LINGUIST List 6.1083

Sat Aug 12 1995

Disc: Sex/Lang, Re: 1079, 1080

Editor for this issue: T. Daniel Seely <dseelyemunix.emich.edu>


Directory

  1. Alexis Manaster Ramer, Re: 6.1079, Disc: Sex/Lang, Re: 1077
  2. Alexis Manaster Ramer, Re: 6.1080, Disc: Sex/Lang, re: 1077, Uniformitarian, re: 1078

Message 1: Re: 6.1079, Disc: Sex/Lang, Re: 1077

Date: Sat, 12 Aug 1995 08:49:52 Re: 6.1079, Disc: Sex/Lang, Re: 1077
From: Alexis Manaster Ramer <amrCS.Wayne.EDU>
Subject: Re: 6.1079, Disc: Sex/Lang, Re: 1077

Lydie Meunier seems to be asking which comes first, sexist language
or sexist behavior. But there is surely a third alternative, that
language and behavior evolve together, reinforcing each other.
It is also important to distinguish the question of how some form
of language or behavior arose in the first place from that of how
it is transmitted to successive generations. I would have little
doubt that sexist language plays a major role in transmitting
ideas which lead to sexist behavior, but it is difficult for me
to believe that HISTORICALLY sexist language came before sexist
behavior.

Alexis MR
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Message 2: Re: 6.1080, Disc: Sex/Lang, re: 1077, Uniformitarian, re: 1078

Date: Sat, 12 Aug 1995 09:04:47 Re: 6.1080, Disc: Sex/Lang, re: 1077, Uniformitarian, re: 1078
From: Alexis Manaster Ramer <amrCS.Wayne.EDU>
Subject: Re: 6.1080, Disc: Sex/Lang, re: 1077, Uniformitarian, re: 1078

Since my views seem still not to be clear, let me try to make them
clearer.

(a) I do believe that people in all kinds of cultures themselves
believe that men and male behavior are superior in some sense to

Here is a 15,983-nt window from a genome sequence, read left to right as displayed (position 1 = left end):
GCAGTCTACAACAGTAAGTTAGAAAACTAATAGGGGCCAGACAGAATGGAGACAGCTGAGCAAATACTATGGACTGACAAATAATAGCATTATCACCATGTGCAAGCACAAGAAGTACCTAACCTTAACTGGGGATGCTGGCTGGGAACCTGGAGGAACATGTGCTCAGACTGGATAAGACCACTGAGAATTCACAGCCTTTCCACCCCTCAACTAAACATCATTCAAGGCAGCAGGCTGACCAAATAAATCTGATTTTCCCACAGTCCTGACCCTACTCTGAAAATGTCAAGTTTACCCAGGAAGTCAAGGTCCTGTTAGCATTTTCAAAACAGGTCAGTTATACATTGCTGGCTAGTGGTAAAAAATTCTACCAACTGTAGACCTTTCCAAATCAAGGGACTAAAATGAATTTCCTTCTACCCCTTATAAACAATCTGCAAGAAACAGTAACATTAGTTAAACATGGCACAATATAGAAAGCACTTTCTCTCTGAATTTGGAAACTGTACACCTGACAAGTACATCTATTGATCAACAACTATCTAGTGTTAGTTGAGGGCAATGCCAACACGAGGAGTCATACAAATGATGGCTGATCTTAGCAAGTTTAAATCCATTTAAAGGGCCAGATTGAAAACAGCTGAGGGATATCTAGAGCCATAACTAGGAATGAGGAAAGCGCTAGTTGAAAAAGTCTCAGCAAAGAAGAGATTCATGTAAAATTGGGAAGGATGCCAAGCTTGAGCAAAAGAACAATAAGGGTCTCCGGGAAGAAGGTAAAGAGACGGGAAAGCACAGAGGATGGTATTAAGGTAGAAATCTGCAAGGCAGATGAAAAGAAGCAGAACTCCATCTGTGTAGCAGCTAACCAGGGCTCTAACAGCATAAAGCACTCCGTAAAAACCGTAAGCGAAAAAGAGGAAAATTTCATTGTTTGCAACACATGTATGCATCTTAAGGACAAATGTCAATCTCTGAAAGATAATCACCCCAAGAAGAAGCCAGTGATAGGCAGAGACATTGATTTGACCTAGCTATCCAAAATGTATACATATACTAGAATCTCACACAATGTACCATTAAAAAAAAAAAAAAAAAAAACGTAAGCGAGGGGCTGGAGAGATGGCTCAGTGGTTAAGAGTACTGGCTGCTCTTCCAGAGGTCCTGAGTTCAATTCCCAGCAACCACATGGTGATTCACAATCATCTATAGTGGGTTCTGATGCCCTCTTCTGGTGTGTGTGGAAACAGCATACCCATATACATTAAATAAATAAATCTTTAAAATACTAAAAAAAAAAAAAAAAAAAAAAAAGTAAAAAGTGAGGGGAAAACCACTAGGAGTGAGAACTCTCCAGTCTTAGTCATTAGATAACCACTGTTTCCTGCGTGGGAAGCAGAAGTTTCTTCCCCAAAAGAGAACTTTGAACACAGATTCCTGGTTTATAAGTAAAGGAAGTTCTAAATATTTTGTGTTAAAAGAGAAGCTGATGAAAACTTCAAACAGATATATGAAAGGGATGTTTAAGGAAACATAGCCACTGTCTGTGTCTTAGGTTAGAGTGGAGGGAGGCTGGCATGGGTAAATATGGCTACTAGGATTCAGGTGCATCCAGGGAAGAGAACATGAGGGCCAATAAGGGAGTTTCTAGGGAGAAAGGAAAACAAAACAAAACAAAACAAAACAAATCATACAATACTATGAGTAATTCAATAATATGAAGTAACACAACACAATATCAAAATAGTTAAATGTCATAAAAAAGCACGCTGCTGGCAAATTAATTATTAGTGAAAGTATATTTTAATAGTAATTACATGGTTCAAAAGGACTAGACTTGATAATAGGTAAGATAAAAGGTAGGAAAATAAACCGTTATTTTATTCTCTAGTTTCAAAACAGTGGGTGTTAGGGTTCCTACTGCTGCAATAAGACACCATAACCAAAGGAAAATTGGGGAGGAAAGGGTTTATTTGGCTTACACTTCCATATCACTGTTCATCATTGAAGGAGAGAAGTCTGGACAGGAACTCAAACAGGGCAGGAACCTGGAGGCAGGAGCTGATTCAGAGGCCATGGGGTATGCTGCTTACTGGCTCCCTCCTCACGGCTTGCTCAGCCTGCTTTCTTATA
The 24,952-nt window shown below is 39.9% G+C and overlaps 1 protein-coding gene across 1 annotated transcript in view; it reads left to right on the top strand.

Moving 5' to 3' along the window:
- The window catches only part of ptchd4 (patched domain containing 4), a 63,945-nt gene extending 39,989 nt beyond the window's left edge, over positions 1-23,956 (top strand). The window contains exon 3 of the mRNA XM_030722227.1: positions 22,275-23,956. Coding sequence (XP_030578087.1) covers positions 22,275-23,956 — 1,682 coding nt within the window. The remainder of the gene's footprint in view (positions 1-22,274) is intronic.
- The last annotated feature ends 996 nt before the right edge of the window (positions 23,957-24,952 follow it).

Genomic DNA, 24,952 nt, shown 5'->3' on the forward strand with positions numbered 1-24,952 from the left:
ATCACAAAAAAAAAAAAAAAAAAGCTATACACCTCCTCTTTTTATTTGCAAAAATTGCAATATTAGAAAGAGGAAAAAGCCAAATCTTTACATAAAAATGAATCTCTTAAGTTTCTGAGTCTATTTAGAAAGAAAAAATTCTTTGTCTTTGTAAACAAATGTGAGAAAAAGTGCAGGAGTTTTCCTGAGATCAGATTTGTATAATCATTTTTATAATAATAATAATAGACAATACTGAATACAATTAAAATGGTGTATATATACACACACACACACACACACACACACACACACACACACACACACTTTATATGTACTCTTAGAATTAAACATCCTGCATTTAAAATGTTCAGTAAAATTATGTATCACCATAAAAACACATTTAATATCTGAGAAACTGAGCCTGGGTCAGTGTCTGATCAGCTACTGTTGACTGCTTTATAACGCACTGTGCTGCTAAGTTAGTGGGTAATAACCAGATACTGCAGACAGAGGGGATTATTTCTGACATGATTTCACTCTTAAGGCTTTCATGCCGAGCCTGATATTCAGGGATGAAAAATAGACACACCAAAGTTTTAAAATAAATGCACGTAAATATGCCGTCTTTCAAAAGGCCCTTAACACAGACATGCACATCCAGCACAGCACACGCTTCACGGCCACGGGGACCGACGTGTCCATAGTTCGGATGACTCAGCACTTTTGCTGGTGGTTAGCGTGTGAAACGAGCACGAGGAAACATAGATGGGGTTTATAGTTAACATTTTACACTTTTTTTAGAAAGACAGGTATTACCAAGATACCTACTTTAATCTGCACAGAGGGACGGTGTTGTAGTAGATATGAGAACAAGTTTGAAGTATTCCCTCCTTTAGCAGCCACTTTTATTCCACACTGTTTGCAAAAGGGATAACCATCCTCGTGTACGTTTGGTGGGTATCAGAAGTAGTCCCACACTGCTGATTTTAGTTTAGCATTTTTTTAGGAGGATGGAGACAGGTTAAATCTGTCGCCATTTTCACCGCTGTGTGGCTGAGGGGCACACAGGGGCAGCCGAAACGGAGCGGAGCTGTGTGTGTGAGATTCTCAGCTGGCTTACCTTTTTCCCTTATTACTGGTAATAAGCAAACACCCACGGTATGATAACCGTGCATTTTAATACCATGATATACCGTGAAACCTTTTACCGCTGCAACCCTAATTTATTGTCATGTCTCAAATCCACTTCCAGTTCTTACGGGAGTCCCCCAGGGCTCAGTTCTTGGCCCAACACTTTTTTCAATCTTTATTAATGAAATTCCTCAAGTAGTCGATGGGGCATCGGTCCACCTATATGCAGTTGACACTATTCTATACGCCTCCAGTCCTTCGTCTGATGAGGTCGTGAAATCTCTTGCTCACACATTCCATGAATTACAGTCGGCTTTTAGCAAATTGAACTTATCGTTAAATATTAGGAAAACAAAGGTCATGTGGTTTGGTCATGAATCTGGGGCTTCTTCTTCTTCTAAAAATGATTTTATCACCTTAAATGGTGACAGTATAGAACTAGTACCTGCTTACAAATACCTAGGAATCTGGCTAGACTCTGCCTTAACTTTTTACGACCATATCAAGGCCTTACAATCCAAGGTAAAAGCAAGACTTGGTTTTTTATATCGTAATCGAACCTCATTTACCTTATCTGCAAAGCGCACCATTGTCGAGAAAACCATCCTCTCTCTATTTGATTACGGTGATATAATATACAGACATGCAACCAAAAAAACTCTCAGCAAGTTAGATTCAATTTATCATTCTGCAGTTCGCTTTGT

women and female behavior, and I hold that this perception (even if
it were not accurate) is what must matter to us as we discuss
sexist language. Whether the perception is accurate is of no importance
in this context.

(b) I do not make any necessary connection between oppression of
womn and oppression of black people at all. I simply used the
example of black slavery as an example of the general principle that
to admit the existence of a form of oppression practiced by some
group (by white people) does not mean that one must necessarily
hate them. My point was that I am not a mysandrist just because
I accept that men have historically not been very nice to women.

(c) It does seem to me evident that there is no point discussing
sexist usages in the last couple centuries in English outside of
the context of other languages and the much longer attested
history of English itself. And it also seems to me quite evident
that there is nothing at all unusual about the usages we have
been discussing in this context. So the issue is not what
the normative English grammarians might have thought or done,
but what millions of speakers of all kinds of languages have
thought and done over the millennia of recorded linguistic
history. -- But even though this all seems evident, I do not
claim (as Jeff seems to think) that this view is widely or
universally held.

(d) I agree that it would be very good to find out whether
languages which are commonly described as having no gender-tyoe
phenomena, of which there are many, have any traces of the
usages under discussion anyway. I have of course so far
asserted only a conditional universal, that if a language
has a gender system (in the broadest sense of the term, which
will subsume English as well as Latin, say), then it will
have usages with male/masculine as the unmarked term. (There
are, importantly, languages where the feminine appears to be
unmarked in the sense that more nouns are feminine than
masculine--or at least I think there are--but I believe they
still have the kind of "sexist" usages we have been discussing.)

Alexis MR
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